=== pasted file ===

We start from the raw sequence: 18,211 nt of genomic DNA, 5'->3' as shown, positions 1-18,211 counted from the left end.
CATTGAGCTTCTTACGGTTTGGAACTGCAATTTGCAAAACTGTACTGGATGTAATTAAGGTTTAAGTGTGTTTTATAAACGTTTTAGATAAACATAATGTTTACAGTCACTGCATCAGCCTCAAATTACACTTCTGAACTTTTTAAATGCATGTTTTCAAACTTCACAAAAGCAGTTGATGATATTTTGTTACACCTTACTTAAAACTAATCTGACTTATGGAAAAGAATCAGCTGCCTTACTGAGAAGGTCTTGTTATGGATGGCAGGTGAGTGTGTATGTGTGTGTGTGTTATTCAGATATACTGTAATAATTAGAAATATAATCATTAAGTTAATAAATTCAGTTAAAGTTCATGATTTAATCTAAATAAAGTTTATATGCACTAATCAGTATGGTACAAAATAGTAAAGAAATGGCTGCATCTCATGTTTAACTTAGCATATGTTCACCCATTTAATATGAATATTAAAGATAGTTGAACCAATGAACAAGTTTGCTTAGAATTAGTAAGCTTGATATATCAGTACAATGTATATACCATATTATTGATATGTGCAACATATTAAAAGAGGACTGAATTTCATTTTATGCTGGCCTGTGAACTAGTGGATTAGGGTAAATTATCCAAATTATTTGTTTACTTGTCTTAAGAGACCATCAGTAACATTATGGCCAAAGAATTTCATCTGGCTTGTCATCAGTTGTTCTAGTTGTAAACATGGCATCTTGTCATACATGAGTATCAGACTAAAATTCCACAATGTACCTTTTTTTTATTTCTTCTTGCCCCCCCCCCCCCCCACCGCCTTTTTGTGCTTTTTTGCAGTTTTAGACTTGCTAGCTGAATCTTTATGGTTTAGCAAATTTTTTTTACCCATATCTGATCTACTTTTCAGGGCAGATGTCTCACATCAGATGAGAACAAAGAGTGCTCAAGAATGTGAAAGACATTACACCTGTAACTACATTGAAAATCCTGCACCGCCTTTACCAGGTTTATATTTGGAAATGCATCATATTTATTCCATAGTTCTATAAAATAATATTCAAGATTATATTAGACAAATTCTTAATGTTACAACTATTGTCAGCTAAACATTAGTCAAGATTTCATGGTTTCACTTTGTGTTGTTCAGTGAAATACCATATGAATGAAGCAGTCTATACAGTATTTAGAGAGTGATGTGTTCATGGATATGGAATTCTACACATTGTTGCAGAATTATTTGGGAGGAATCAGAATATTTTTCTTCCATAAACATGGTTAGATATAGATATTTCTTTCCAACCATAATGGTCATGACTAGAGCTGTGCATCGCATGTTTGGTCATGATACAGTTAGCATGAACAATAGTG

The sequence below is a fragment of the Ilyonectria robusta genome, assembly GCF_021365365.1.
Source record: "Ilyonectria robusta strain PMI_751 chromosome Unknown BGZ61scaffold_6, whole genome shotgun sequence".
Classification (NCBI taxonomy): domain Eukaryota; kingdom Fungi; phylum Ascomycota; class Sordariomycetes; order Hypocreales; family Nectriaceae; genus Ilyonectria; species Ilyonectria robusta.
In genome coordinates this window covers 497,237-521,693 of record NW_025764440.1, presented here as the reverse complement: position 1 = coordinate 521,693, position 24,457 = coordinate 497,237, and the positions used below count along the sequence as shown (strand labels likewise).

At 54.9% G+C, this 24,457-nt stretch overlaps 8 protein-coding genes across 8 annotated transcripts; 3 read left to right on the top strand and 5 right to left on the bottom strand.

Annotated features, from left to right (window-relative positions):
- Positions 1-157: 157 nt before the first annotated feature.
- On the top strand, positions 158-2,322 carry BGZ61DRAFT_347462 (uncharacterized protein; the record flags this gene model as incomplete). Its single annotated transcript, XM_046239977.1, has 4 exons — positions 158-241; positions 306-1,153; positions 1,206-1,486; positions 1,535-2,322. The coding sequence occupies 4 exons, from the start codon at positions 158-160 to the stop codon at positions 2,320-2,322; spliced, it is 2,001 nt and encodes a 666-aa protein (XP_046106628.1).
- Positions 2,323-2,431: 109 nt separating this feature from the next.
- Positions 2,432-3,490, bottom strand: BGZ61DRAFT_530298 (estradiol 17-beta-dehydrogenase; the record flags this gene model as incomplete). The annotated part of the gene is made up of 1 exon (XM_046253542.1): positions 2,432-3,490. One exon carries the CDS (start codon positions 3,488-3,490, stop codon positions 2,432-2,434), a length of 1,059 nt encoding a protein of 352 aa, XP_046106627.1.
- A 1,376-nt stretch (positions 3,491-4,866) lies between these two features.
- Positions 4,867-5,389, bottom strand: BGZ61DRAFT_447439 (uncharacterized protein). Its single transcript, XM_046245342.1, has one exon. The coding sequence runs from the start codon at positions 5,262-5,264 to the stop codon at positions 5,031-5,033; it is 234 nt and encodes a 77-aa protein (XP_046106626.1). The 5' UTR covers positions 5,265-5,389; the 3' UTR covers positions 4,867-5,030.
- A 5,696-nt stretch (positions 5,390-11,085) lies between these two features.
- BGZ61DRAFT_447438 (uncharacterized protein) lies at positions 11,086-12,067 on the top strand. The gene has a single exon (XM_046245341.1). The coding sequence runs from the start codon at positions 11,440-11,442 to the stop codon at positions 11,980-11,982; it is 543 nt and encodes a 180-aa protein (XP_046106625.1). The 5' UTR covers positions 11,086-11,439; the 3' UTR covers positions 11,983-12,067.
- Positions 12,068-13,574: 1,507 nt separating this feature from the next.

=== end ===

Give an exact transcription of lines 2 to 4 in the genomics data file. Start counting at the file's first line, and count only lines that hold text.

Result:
CATTGAGCTTCTTACGGTTTGGAACTGCAATTTGCAAAACTGTACTGGATGTAATTAAGGTTTAAGTGTGTTTTATAAACGTTTTAGATAAACATAATGTTTACAGTCACTGCATCAGCCTCAAATTACACTTCTGAACTTTTTAAATGCATGTTTTCAAACTTCACAAAAGCAGTTGATGATATTTTGTTACACCTTACTTAAAACTAATCTGACTTATGGAAAAGAATCAGCTGCCTTACTGAGAAGGTCTTGTTATGGATGGCAGGTGAGTGTGTATGTGTGTGTGTGTTATTCAGATATACTGTAATAATTAGAAATATAATCATTAAGTTAATAAATTCAGTTAAAGTTCATGATTTAATCTAAATAAAGTTTATATGCACTAATCAGTATGGTACAAAATAGTAAAGAAATGGCTGCATCTCATGTTTAACTTAGCATATGTTCACCCATTTAATATGAATATTAAAGATAGTTGAACCAATGAACAAGTTTGCTTAGAATTAGTAAGCTTGATATATCAGTACAATGTATATACCATATTATTGATATGTGCAACATATTAAAAGAGGACTGAATTTCATTTTATGCTGGCCTGTGAACTAGTGGATTAGGGTAAATTATCCAAATTATTTGTTTACTTGTCTTAAGAGACCATCAGTAACATTATGGCCAAAGAATTTCATCTGGCTTGTCATCAGTTGTTCTAGTTGTAAACATGGCATCTTGTCATACATGAGTATCAGACTAAAATTCCACAATGTACCTTTTTTTTATTTCTTCTTGCCCCCCCCCCCCCCCACCGCCTTTTTGTGCTTTTTTGCAGTTTTAGACTTGCTAGCTGAATCTTTATGGTTTAGCAAATTTTTTTTACCCATATCTGATCTACTTTTCAGGGCAGATGTCTCACATCAGATGAGAACAAAGAGTGCTCAAGAATGTGAAAGACATTACACCTGTAACTACATTGAAAATCCTGCACCGCCTTTACCAGGTTTATATTTGGAAATGCATCATATTTATTCCATAGTTCTATAAAATAATATTCAAGATTATATTAGACAAATTCTTAATGTTACAACTATTGTCAGCTAAACATTAGTCAAGATTTCATGGTTTCACTTTGTGTTGTTCAGTGAAATACCATATGAATGAAGCAGTCTATACAGTATTTAGAGAGTGATGTGTTCATGGATATGGAATTCTACACATTGTTGCAGAATTATTTGGGAGGAATCAGAATATTTTTCTTCCATAAACATGGTTAGATATAGATATTTCTTTCCAACCATAATGGTCATGACTAGAGCTGTGCATCGCATGTTTGGTCATGATACAGTTAGCATGAACAATAGTG

The sequence below is a fragment of the Ilyonectria robusta genome, assembly GCF_021365365.1.
Source record: "Ilyonectria robusta strain PMI_751 chromosome Unknown BGZ61scaffold_6, whole genome shotgun sequence".